There’s a good chance Amazon.com is sick and tired of me. Ever since the company launched its new application for the Apple iPhone and iPod touch earlier this month, I’ve been taking full advantage of its new photo-identification tool—mostly to prove that it’s not always accurate. But so far, it’s only proven me wrong.
Launched earlier this month, the application offers an easy way for users to search and browse for products offered by Amazon and thousands of retailers, such as Target and Macy's. However, what gives these retailers a run for their money is the “Amazon Remembers” function. After downloading the app, consumers can snap photos of any image they want. Then, they can send Amazon the image by automatically uploading it onto the site. Minutes later, Amazon sends back a list of products similar to the photograph.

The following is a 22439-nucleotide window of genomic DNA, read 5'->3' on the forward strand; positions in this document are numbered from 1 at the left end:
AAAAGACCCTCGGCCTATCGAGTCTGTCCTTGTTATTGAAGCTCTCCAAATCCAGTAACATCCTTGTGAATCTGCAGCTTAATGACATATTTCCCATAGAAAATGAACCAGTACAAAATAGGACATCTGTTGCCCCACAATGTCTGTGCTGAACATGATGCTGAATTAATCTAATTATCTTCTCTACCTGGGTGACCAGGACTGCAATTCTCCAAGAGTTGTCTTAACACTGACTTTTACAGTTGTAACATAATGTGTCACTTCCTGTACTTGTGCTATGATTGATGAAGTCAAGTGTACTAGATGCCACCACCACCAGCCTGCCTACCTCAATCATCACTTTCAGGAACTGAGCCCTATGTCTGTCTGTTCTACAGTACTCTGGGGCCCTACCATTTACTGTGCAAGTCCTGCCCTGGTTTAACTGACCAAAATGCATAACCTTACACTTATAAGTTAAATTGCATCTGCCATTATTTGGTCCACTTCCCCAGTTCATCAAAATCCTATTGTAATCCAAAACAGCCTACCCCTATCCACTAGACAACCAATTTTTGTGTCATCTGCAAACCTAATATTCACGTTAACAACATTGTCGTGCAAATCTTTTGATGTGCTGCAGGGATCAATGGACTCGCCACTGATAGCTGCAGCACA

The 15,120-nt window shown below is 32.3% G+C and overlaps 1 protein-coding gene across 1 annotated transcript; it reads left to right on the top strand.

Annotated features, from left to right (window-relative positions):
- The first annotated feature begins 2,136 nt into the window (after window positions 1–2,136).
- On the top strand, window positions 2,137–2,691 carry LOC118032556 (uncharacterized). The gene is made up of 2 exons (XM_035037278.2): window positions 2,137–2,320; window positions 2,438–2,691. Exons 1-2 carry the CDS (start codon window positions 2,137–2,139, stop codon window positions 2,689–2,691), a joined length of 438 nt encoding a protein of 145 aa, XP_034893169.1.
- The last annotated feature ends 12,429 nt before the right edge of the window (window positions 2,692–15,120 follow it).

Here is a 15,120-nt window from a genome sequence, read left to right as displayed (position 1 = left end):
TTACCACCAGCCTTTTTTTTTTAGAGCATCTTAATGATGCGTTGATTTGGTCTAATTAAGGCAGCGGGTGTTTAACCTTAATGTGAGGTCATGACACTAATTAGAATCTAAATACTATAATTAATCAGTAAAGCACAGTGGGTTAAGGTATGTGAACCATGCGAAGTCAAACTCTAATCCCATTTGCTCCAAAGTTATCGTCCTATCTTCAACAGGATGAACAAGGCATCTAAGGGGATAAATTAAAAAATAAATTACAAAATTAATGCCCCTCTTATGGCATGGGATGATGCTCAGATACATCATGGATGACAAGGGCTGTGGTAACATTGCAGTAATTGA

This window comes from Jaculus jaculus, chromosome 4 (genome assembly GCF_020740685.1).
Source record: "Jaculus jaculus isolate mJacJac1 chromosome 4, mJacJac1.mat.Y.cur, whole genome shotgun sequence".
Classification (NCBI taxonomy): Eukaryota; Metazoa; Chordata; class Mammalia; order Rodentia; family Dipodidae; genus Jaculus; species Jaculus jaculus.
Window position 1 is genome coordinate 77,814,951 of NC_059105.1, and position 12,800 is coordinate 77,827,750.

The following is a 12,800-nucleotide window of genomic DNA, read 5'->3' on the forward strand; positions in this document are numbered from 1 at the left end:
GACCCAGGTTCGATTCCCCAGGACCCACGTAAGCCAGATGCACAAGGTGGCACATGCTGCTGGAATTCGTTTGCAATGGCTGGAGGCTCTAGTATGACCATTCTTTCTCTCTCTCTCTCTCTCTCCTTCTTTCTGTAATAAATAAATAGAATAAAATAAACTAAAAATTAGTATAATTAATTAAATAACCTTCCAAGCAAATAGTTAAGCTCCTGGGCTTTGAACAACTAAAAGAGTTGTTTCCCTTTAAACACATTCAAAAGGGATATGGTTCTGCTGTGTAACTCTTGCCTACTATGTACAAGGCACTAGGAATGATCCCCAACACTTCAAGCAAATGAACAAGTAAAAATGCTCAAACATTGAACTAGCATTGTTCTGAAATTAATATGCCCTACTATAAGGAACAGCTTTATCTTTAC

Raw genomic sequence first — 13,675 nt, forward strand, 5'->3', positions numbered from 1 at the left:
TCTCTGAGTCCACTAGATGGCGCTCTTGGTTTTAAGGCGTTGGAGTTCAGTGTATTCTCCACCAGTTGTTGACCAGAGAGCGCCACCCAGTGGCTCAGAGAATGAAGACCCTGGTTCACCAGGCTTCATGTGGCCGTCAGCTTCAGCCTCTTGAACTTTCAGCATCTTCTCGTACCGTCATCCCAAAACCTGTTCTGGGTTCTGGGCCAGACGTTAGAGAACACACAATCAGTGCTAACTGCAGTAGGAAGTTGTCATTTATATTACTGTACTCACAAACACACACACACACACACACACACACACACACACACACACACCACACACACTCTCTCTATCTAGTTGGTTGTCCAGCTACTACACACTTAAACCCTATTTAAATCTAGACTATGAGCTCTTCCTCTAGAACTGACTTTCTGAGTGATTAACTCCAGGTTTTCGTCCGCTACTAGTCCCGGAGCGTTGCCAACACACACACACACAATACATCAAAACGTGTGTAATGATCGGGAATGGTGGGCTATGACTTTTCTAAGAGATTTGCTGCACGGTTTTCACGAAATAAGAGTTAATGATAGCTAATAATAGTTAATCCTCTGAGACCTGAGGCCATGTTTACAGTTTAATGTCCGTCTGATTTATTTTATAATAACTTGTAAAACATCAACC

Users can then click on the products they want, and have immediate access to ratings and reviews, a product-comparison tool, and the “Buy Now” button. Consumers can also "remember it" for later in their Amazon account.
The cutting-edge concept is certainly ahead of its time. Consumers may not be ready to make purchases on their phones just yet, but Amazon.com is ready when they are.
Like all first-generation technology, there are still some kinks that need to be worked out. Amazon.com may have the art of reading titles down, but it still has some work to do on deciphering unbranded objects. It will promptly identify a DVD or book, but sometimes struggles with untitled items. Upon this rare occasion, Amazon.com notifies you that it was unable to locate the product.
I came to this conclusion after snapping pictures of virtually everything I could think of—this is why Amazon must be so over seeing images sent from my iPhone account.
However, its speed and accuracy are usually astounding. Regardless of its small quirks, retailers need to keep an eye on Amazon.com. It already dominates the online world, and if its Apple app is any indication, it’s almost ready to take over the m-commerce field too.